John builds a Galileo telescope look-alike
Dolores holds the Galileo telescope look-alike, picture courtesy John Flavin
Early on this year – the International Year of Astronomy – the thought crossed my mind that it would be a nice thing to have a Galileo era telescope. Browsing through the Internet, I soon discovered that a lot of other people must have had the same idea, as there were a few sites offering Galileo telescopes for sale. Pursuing this matter further, I came across one interesting site – that of the Institute and Museum of the History of Science in Florence (Galileo’s home town, one might say). Only two of Galileo’s telescopes survive, both of which are in this Florence museum, and the museum site gives details of their construction.
Close-up of the eyepiece end of the Galileo telescope look-alike, picture courtesy John Flavin
After reading up on both the commercially available ‘replicas’ and the details provided by the museum site, I decided to have a try at making my own Galileo era telescope. The photographs shown here are the result – what I might call a Galileo era look-alike telescope. It seems that the first telescopes had tubes made of metal or wood, with cardboard (for lightness and strength) becoming common later. The tubes were covered with leather or other fabric, which was often finely decorated.
In making my own ‘replica’, I have used some very non-Galileo era materials: The tube is PVC 42mm outside diameter, as used by plumbers, covered by Nylex ‘Cover-it’, a sticky-backed material used a lot on bench tops and obtainable from Big W. The drawtube holding the eyepiece is a cardboard tube, which was left over from a roll of ‘Glad-wrap’, also covered with the same sticky-backed material as used on the main tube. However, I had to use several layers to fatten it up to a nice sliding fit inside the main tube.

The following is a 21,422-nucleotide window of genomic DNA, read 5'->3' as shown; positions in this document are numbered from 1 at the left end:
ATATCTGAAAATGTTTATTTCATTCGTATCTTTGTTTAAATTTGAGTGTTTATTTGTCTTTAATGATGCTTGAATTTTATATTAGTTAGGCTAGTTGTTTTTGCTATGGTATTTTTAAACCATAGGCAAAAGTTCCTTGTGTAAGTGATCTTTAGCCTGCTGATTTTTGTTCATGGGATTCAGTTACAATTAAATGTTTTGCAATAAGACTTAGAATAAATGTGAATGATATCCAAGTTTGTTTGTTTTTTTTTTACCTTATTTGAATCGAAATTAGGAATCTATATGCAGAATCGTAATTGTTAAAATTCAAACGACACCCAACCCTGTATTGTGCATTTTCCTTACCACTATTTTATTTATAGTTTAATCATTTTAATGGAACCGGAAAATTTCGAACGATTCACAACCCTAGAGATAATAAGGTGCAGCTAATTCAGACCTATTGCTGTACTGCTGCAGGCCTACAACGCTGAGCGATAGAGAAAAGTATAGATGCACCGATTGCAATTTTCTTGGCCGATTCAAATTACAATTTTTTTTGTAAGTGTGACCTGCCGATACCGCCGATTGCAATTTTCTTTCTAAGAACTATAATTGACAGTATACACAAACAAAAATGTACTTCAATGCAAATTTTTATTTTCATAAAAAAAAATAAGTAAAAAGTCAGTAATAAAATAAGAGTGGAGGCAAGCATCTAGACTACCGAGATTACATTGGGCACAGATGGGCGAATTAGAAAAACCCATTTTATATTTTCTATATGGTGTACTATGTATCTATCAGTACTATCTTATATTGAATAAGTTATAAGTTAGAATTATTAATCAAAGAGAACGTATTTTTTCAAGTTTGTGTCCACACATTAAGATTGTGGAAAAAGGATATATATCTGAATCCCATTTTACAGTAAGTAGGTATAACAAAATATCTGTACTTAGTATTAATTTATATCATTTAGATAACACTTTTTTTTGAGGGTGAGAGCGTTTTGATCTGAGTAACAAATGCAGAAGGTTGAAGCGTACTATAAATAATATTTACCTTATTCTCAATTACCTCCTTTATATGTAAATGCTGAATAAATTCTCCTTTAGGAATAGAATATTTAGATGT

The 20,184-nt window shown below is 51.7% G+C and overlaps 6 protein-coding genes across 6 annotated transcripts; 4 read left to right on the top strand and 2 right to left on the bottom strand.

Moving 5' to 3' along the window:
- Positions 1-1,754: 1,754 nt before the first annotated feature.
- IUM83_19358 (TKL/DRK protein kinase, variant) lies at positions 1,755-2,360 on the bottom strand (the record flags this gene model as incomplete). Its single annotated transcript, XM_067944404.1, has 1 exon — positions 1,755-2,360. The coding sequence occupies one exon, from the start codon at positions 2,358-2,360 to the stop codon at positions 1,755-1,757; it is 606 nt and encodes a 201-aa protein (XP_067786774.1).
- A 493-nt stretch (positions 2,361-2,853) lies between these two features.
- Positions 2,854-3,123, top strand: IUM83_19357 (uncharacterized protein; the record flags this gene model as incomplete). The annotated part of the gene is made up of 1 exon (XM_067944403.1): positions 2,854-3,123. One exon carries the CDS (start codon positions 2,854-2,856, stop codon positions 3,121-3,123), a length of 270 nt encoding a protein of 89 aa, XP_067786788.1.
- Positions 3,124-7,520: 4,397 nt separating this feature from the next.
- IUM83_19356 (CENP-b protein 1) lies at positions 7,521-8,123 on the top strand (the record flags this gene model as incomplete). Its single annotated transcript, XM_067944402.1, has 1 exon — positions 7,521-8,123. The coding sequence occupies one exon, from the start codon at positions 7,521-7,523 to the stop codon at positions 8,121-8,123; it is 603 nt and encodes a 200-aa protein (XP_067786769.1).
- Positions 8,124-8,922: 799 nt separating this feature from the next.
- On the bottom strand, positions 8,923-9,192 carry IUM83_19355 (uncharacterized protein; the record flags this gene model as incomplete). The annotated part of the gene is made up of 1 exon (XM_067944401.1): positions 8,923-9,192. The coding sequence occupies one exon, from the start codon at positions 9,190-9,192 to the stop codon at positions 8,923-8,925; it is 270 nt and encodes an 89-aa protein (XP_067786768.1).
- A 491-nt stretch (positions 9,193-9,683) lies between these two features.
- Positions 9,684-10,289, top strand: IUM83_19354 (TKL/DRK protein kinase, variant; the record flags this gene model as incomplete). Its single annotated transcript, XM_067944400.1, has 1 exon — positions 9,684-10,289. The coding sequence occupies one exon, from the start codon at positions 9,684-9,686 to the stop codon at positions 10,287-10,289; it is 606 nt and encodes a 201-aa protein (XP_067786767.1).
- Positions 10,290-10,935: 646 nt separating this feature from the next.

The pictures I have seen of the first telescopes show the tubes to be nicely decorated – in particular the one in the Florence museum which I have tried to copy. The red bands on the main tube and around the eyepiece were cut from glossy photographic paper, which had some ‘red’ printed on it, and glued onto the tube. As for the gold decorative shapes, these are stock self-sticking items obtainable from craft shops.
As for the optics, the objective is a 42mm (stopped down to 30mm) 800mm focal length spectacle lens. This fits nicely inside a PVC coupling for 42mm tubing, and is held in place by a ring cut from 10mm thick MDF material – the retaining ring also stops down the lens. The eyepiece is a lens I had lying around, which has a focal length of about 30mm. (It is not a negative lens, as I believe Galileo used.)
What can I see? Well, I believe I have a wider field of view than Galileo had, because of the eye lens – the craters on the moon are visible. Jupiter does have four star-like things in attendance and the crescent phase of Venus is discernable. As for Saturn, this object is not a good test because the rings are edge on right now. How about sunspots? – I’m going to leave this one for Harry. For about $45.00, I feel I’ve got a reasonably good Galileo era look-alike telescope.
John Flavin, amateur astronomer and member of the Hawkesbury Historical Society